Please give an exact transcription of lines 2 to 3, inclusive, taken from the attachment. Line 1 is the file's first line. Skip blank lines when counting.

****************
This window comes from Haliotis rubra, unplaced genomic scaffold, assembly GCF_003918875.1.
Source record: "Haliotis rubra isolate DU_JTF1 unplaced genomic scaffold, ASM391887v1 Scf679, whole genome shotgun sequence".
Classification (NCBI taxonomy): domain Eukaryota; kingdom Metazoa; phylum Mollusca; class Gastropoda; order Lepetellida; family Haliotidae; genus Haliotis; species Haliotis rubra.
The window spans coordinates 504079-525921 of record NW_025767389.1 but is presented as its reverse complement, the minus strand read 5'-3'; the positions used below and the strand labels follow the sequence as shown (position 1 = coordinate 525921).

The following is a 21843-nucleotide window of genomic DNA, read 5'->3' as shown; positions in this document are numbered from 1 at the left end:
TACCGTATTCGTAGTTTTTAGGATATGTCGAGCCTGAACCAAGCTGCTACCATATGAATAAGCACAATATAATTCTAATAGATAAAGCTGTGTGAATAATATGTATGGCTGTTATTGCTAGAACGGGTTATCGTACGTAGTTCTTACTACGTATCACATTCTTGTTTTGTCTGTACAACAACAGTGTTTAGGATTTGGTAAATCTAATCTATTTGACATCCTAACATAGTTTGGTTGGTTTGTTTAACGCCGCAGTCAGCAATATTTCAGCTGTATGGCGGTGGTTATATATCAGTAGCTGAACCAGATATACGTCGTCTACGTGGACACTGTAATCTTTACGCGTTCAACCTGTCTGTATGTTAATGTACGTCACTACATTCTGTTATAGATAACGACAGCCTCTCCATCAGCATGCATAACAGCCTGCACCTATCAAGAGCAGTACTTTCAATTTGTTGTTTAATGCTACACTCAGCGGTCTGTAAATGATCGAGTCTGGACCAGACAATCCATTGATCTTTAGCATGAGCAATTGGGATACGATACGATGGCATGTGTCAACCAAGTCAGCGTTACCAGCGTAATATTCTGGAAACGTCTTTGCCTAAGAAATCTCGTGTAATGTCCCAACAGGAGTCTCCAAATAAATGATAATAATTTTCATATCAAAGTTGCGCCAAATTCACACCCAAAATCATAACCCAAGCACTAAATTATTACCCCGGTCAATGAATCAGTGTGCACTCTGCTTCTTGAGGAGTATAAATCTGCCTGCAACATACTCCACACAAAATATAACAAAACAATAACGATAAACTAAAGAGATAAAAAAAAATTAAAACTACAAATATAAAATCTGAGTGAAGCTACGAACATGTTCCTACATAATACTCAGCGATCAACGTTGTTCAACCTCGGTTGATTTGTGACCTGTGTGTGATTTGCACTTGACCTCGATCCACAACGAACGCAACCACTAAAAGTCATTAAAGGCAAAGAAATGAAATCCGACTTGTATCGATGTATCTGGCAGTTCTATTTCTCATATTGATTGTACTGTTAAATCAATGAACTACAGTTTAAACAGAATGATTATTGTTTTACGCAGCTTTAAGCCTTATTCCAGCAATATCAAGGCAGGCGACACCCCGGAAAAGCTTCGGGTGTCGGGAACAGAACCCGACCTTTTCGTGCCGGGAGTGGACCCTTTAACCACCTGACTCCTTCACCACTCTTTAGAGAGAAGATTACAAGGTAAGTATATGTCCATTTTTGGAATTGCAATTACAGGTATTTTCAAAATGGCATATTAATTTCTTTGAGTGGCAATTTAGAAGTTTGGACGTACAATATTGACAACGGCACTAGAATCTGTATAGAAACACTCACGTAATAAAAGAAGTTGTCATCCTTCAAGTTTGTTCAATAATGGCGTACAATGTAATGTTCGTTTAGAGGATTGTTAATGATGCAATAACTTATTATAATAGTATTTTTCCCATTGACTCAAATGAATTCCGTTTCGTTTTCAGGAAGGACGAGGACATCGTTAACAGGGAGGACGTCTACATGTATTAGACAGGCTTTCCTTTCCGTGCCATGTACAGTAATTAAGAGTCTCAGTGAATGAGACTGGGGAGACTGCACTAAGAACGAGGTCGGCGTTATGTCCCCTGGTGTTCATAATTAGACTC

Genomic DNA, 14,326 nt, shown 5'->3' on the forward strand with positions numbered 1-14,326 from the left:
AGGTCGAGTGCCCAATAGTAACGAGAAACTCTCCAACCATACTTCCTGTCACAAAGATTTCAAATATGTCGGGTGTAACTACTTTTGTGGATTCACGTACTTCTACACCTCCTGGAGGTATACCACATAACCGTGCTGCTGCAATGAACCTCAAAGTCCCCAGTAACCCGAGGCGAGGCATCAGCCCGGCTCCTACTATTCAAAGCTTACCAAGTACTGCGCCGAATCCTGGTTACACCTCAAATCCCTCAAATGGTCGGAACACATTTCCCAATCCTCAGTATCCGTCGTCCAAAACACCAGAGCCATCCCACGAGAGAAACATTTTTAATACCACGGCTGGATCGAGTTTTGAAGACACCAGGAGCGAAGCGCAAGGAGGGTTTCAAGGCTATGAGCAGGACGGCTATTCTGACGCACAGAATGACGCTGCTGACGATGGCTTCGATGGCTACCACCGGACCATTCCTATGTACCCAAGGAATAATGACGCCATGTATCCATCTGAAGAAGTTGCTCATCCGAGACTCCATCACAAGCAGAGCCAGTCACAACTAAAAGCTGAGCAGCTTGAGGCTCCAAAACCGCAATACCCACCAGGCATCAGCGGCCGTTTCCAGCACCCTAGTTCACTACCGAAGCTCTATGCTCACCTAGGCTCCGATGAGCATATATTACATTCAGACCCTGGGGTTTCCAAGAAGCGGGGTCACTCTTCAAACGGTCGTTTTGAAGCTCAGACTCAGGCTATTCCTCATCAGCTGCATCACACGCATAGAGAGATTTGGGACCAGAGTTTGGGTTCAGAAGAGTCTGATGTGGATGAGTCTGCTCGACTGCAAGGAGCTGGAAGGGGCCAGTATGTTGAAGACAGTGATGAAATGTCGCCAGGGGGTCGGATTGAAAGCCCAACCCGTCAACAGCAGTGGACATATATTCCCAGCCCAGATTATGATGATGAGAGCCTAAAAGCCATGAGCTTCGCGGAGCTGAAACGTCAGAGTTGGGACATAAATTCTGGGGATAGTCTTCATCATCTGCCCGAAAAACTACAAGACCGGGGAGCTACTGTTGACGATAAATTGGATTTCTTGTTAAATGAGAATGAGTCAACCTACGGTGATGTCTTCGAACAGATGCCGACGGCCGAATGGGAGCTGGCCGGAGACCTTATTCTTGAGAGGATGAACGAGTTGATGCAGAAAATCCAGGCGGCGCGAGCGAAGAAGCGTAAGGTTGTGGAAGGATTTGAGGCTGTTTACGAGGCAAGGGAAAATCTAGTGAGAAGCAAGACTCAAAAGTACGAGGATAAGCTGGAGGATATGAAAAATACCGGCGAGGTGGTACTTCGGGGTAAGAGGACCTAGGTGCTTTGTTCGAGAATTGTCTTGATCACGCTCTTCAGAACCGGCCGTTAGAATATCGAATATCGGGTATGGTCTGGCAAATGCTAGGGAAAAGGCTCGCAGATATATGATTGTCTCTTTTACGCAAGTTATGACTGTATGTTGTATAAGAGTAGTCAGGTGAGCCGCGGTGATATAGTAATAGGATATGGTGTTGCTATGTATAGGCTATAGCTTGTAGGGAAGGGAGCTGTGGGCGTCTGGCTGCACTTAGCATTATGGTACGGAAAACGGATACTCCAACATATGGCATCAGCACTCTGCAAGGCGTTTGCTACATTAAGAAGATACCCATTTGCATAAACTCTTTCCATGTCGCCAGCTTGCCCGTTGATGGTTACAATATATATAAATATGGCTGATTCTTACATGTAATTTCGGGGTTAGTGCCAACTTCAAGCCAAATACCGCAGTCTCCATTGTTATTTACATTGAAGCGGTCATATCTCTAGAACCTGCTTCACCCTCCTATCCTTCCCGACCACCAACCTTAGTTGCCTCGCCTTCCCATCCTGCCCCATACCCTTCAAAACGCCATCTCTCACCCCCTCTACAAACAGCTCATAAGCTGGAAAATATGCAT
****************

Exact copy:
Source record: "Haliotis rubra isolate DU_JTF1 unplaced genomic scaffold, ASM391887v1 Scf679, whole genome shotgun sequence".
Classification (NCBI taxonomy): domain Eukaryota; kingdom Metazoa; phylum Mollusca; class Gastropoda; order Lepetellida; family Haliotidae; genus Haliotis; species Haliotis rubra.